So the first part of Warner’s title, “There Is No God,” really means “There is no divine humanlike persona looking down upon the Universe.” The second part, “And He Is Always With You,” can be thought of as an abstract pointer to the reality of the Mystery of Mysteries that is holding the manifest Universe together. I’m in two minds about whether I like the title. In a sense, I think the words “with you” obscure the more fundamental truth of the absolute non-separation of all things, including your own identity from the whole.

But the content of the book is exemplary. Many of the chapters involve autobiographical material from Warner’s book tours, where he comments on local religious traditions in various parts of the world. I was delighted to see a chapter devoted to the Protestant and Catholic disputes of my own homeland, Northern Ireland. One of my favourite chapters was called “Enlightenment Porn.” You know how pornography teases you with all the magnificant superheated sex that you’re never going to have? Well, enlightenment porn is what the typical spiritual guru projects at you; he wants you to believe that his eternally unperturbed consciousness is something that you can have, too (for a fee). But it’s a lie, of course.

I have now read all of Brad Warner’s books (well, I’m still looking out for Gill Women of the Prehistoric Planet – I kid you not!). He continues to be a writer that is accessible to the average IQ, intellectually profound, and deeply honest. Personally, I think of him as the spiritual successor to Alan Watts.

The Way of Zen by Alan Watts

wattsa-wayofzenZen Buddhism has become an object of fascination for me in recent years. Fascinating because my personal philosophy happens to be highly compatible with the philosophical underpinnings of Buddhism: the realisation that there is no individual self distinct from the Universe. Buddhism, in contrast to Western religions, seems to offer more of an experiential spirituality than a set of dogmas. It’s an approach of “Do x, and y will happen.” Siddhartha Gautama, the founder of Buddhism, appears to be just a regular guy who realised something deep and profound about life; he is not a saviour figure to be worshipped, the way that Christians worship Jesus.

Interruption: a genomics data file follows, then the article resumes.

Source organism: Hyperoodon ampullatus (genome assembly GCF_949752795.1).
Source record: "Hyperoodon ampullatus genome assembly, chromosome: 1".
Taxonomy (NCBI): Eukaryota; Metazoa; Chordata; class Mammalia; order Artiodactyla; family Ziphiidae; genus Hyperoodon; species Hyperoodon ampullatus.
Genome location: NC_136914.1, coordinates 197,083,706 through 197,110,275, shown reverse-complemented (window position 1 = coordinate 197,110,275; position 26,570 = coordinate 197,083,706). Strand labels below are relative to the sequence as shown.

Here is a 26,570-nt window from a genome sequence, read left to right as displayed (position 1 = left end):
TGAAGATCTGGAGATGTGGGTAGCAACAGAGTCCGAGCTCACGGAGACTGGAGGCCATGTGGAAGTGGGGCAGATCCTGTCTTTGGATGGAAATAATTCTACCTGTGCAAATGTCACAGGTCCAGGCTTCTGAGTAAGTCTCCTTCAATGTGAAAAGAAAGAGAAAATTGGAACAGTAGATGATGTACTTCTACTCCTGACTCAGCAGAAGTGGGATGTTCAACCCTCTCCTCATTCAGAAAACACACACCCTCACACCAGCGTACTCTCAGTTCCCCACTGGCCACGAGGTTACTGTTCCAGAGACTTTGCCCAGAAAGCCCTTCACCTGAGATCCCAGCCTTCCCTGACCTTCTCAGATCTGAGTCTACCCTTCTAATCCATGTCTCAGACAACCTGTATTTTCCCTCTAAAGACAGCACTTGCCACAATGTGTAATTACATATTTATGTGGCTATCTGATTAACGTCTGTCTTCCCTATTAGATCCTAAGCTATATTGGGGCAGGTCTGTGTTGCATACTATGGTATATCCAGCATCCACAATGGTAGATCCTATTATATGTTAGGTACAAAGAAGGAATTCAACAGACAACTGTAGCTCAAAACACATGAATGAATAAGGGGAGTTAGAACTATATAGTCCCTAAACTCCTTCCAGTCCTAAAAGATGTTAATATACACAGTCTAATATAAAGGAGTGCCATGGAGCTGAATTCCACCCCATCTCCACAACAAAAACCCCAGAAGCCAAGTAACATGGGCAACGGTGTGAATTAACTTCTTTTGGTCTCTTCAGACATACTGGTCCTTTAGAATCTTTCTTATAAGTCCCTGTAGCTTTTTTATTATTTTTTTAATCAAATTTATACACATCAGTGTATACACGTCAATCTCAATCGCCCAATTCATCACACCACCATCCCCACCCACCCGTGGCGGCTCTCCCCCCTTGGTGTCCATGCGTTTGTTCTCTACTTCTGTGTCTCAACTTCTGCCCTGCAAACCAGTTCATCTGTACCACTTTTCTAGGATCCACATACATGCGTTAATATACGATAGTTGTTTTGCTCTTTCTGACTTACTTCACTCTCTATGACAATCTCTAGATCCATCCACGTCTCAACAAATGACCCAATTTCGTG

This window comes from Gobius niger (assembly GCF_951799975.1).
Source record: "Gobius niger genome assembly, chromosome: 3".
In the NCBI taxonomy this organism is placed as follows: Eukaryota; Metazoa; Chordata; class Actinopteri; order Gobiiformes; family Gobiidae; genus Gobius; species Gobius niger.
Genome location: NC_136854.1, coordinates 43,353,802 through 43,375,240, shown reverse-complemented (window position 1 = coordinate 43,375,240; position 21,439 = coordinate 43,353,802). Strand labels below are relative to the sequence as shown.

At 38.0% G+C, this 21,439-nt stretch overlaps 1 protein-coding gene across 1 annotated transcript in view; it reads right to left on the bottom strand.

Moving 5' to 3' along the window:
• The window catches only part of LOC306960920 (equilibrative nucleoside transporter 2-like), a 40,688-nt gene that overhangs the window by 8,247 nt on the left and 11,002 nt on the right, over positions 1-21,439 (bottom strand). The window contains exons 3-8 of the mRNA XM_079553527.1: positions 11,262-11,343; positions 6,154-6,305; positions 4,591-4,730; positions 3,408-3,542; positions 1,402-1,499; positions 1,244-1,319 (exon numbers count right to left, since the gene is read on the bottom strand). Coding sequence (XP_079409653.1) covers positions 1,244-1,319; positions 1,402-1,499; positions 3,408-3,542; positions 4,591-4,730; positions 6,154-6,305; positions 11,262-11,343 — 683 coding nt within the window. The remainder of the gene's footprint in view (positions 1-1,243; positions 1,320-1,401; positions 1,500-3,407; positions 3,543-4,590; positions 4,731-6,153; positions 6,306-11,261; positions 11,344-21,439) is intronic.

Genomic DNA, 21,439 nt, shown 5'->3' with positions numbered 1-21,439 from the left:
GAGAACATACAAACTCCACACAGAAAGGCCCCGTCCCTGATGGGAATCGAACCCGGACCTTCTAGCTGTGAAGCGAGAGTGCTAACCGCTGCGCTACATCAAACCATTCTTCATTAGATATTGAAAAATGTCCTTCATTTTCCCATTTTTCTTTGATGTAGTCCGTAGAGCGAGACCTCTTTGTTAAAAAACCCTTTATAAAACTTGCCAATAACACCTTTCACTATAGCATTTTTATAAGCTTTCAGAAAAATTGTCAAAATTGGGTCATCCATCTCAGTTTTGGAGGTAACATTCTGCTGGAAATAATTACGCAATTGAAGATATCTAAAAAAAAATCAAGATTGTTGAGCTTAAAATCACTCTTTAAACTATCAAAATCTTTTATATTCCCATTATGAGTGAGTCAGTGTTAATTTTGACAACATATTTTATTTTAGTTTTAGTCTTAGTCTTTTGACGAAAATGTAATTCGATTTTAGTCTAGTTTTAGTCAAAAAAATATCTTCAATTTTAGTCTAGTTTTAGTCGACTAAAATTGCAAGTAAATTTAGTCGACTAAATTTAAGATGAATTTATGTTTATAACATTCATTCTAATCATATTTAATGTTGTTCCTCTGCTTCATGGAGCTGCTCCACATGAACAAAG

This little book helped to give me greater clarity about the Buddhist pratice of “seated meditation” called zazen – what the specifics of the posture are for, and what the practitioner can hope to achieve (or not achieve) through sustained pactice. Unfortunately, thus far, I have been far too lazy to meditate on a regular basis. But if all this reading has done one thing for me, it’s to make me much more aware of the general “toxicity” of my mind, and what I can do about it.

The Way of Zen also provides some useful historical anecdotes on the origins of Buddhism. A thoroughly enjoyable and enlightening read – which is no surprise when it comes to Alan Watts, a consistently brilliant writer and lecturer.

Sit Down and Shut Up by Brad Warner

warnerb-sitdownandshutupBrad Warner is a Zen Buddhist priest who runs a group called Dogen Sangha in Los Angeles. Dogen was a monk who lived in the 12th century and authored a Buddhist book called Shobogenzo. This work is Warner’s primary reference point for his own philosophy. And Sit Down and Shut Up is his attempt to write a commentary on excerpts from Shobogenzo.

Shobozgenzo should not be understood as a Buddhist equivalent of what the Bible is to Christians. There is nothing divinely inspired about a 12th century text (nor about the teachings of Gautama Buddha himself). It just so happens that Warner agrees with the bulk of Dogen’s philosophy, and so it becomes the main reference point for his life. He is also not averse to poking fun at some of the more culturally irrelevant aspects of the ancient book. Warner’s commentary is not dry and technical. He often defends Dogen’s insights by drawing from his own life experience – both as a priest and a punk rock musician.